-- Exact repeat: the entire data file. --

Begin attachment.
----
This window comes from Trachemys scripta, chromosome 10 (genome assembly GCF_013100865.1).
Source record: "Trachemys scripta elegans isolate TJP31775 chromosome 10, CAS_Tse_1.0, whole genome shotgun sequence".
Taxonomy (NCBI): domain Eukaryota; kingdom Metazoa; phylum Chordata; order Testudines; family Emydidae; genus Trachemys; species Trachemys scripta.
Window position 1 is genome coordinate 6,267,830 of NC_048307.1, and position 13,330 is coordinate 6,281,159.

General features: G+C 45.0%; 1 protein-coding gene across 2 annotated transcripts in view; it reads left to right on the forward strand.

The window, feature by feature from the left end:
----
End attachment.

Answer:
This window comes from Trachemys scripta, chromosome 10 (genome assembly GCF_013100865.1).
Source record: "Trachemys scripta elegans isolate TJP31775 chromosome 10, CAS_Tse_1.0, whole genome shotgun sequence".
Taxonomy (NCBI): domain Eukaryota; kingdom Metazoa; phylum Chordata; order Testudines; family Emydidae; genus Trachemys; species Trachemys scripta.
Window position 1 is genome coordinate 6,267,830 of NC_048307.1, and position 13,330 is coordinate 6,281,159.

General features: G+C 45.0%; 1 protein-coding gene across 2 annotated transcripts in view; it reads left to right on the forward strand.

The window, feature by feature from the left end: